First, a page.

Snubber Webbing - There are 2 pieces of webbing in the snubber.         

-          Short webbing strap is ~8” to protect the brass.

-          Long webbing Strap is 65”*

-          * More length is necessary if going around the rear axle.  Normal is just over 6’ per snubber.

The webbing strap is 1 ¼” x 3/16”.  Understanding is that for the 1 ¼” width, the only strap available is made from sewing 2 pieces of webbing together. 

a)      Sold by www.restorationstuff.com  @$15/ft  (2 pieces of hood cowl webbing sewn together)

b)      Andy's Garage, Ellendale, Delaware. 302-245-7276.  www.wiseandysgarage.com  @$15/ft

c)       Etsy – Synthetic cotton canvas webbing.  Sewing Supplies, Lake Dalton WI https://www.etsy.com/listing/87132606/25-yards-1-14-synthetic-cotton-canvas  25 yards is $30, but needs to be sewn together.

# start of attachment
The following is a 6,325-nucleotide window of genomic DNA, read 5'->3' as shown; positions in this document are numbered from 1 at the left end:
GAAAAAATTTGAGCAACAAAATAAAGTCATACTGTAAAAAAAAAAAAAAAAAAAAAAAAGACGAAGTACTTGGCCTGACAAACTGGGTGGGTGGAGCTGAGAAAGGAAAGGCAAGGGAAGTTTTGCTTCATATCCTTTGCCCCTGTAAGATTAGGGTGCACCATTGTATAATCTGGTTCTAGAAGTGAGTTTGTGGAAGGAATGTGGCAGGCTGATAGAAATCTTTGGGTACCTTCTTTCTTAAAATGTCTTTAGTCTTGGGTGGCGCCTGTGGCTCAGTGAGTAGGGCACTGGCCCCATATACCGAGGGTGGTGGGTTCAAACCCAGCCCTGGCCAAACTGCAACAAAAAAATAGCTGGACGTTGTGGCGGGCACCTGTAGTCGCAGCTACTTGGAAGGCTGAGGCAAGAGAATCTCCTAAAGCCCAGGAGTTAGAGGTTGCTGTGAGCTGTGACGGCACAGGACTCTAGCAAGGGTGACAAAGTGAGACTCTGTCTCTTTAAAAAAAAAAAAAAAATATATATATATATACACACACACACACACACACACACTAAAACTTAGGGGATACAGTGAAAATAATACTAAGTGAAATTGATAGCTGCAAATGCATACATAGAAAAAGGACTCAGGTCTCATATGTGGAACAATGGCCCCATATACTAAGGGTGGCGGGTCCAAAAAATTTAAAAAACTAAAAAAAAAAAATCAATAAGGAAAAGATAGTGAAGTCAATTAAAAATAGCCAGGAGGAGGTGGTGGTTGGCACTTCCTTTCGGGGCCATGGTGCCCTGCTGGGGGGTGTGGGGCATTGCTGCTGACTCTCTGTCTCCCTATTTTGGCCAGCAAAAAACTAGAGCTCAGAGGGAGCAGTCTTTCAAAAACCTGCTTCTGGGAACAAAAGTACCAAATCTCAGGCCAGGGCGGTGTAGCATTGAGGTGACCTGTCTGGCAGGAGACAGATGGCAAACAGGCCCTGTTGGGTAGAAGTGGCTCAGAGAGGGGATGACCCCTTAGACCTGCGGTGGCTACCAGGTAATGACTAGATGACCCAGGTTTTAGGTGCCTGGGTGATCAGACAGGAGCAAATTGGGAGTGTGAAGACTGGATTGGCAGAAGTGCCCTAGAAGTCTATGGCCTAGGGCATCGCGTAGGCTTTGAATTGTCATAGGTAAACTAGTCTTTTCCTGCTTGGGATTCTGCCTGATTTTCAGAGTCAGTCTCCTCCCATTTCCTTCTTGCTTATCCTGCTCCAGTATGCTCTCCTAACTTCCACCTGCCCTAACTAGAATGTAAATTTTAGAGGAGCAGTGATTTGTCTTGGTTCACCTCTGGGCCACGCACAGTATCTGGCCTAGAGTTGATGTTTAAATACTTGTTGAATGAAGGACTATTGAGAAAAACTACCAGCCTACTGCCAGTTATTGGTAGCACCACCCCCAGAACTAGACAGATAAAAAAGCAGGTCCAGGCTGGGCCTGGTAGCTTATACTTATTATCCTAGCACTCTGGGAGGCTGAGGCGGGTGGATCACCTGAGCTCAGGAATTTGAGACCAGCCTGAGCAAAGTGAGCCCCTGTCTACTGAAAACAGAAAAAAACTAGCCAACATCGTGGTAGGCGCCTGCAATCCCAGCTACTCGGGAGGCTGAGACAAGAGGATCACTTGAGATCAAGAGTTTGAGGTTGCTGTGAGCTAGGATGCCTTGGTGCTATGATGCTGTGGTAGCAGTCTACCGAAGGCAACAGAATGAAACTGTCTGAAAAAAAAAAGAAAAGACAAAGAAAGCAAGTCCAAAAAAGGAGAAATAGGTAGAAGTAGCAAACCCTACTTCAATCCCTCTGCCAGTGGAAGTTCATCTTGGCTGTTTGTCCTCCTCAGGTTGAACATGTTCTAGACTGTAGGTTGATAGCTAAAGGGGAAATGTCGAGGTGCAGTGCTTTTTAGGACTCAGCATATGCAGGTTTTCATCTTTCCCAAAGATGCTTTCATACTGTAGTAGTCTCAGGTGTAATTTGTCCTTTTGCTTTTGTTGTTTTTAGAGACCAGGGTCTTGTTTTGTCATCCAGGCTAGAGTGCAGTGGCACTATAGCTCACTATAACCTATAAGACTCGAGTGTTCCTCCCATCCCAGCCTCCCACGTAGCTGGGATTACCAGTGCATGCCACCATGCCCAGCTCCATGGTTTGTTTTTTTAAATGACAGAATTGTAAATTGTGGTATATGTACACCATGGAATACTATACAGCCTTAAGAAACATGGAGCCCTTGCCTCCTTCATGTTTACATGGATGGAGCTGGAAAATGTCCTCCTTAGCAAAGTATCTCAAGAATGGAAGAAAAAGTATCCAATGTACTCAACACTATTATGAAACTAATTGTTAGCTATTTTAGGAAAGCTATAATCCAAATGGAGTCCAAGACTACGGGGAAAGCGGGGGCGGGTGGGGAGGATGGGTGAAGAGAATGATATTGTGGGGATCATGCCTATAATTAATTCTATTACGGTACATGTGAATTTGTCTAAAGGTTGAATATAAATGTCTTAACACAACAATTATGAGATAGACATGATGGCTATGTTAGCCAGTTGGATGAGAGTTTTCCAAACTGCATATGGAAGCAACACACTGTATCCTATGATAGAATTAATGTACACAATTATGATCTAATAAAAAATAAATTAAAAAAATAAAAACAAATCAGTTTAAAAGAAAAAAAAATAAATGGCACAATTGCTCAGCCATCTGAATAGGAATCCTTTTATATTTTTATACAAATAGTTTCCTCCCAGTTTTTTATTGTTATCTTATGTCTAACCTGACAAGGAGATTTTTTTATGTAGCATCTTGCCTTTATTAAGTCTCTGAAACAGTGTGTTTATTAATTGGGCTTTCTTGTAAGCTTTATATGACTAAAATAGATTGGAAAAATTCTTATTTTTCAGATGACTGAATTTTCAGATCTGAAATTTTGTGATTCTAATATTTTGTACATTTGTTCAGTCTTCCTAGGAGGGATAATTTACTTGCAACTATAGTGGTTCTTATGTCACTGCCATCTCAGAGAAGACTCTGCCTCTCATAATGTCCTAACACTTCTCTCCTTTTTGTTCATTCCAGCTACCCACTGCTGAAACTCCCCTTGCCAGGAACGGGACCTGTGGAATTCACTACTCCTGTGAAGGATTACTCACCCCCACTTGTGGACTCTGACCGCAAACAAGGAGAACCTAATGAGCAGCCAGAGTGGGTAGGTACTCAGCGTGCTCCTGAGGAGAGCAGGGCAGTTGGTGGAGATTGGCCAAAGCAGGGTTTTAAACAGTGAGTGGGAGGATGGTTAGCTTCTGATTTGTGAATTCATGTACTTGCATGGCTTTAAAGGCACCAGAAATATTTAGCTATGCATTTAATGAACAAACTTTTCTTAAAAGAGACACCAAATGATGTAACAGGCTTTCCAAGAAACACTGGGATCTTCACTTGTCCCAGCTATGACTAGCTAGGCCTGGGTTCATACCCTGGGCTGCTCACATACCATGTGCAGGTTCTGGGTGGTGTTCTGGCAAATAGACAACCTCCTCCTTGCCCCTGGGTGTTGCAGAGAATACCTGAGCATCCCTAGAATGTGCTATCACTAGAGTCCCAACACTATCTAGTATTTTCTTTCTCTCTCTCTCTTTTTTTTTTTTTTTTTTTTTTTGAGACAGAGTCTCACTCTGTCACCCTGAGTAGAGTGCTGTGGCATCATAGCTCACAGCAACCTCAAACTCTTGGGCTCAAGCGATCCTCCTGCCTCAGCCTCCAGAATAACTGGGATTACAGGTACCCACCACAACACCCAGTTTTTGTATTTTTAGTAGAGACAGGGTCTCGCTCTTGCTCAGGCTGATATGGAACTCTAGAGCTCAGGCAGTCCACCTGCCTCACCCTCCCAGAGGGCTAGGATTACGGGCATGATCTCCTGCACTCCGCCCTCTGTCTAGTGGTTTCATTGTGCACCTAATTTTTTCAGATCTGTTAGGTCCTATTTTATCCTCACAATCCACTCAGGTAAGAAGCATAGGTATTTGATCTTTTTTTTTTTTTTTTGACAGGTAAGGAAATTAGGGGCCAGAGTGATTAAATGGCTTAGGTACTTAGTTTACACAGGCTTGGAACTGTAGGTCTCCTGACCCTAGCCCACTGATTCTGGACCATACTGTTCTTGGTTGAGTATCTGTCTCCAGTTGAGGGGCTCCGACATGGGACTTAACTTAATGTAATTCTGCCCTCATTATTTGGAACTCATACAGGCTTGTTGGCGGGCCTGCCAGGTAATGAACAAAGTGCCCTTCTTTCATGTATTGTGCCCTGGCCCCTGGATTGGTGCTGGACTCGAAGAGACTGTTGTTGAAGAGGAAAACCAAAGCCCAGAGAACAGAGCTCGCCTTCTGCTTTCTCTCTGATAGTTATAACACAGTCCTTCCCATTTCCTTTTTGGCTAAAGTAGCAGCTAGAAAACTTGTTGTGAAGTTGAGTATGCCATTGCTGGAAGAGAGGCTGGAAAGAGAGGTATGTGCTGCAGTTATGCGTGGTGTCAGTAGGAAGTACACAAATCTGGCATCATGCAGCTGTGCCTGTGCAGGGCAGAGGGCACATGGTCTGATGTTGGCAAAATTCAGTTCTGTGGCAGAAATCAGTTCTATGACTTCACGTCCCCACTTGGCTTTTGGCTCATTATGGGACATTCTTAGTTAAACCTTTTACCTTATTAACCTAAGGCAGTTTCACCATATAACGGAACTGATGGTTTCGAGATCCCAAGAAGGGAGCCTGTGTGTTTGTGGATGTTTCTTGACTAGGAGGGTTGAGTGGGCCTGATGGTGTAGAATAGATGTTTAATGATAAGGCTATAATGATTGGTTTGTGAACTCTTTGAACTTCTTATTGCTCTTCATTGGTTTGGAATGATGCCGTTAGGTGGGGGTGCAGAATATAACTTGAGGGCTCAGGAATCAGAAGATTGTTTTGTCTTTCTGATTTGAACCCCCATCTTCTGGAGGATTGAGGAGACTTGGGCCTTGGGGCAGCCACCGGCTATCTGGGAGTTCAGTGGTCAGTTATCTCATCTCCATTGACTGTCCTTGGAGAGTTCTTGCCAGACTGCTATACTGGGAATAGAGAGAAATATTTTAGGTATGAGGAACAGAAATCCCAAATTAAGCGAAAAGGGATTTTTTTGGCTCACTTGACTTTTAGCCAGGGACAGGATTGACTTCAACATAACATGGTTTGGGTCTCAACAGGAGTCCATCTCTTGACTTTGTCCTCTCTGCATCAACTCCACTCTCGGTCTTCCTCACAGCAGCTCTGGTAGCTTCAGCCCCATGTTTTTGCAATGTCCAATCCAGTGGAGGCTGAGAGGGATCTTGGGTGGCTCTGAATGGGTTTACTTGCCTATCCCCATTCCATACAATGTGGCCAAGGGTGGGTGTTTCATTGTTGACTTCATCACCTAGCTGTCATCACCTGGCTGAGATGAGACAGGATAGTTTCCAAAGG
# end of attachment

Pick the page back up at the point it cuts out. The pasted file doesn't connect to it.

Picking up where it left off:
Each strap uses 7 feet of webbing, so $105 for each pre sewn strap or $420 total.  $30 in webbing and using my walking foot sewing machine and this covered almost ½ of the cost of the sewing machine.

The following drawing provides dimensions for replacement webbing and where the brass straps are riveted. 




This drawing is brackets and pieces that I made for installation to improve the looks and keep the snubbers square with the frame.




Brass semi tubular rivets 1/8” x ¼” long.  Need ~20 per snubber 

Order a “smooth rivet flare tool punch” for 1/8” rivets.  Hanson Rivets

To attach the rivets, I used a 1/8” centering punch to start the holes.  I also cut off a nail head and turned a small section on a lathe to fit the rivet.  You can see the special nail in the photo below.  This helped with getting the rivets thru the webbing.  I also used a few nails temporarily to keep the holes open until I was able to put rivets in.  I used a piece of steel as backing for flaring the rivet and the hand held punch did a beautiful job of flaring the rivets.   just like original.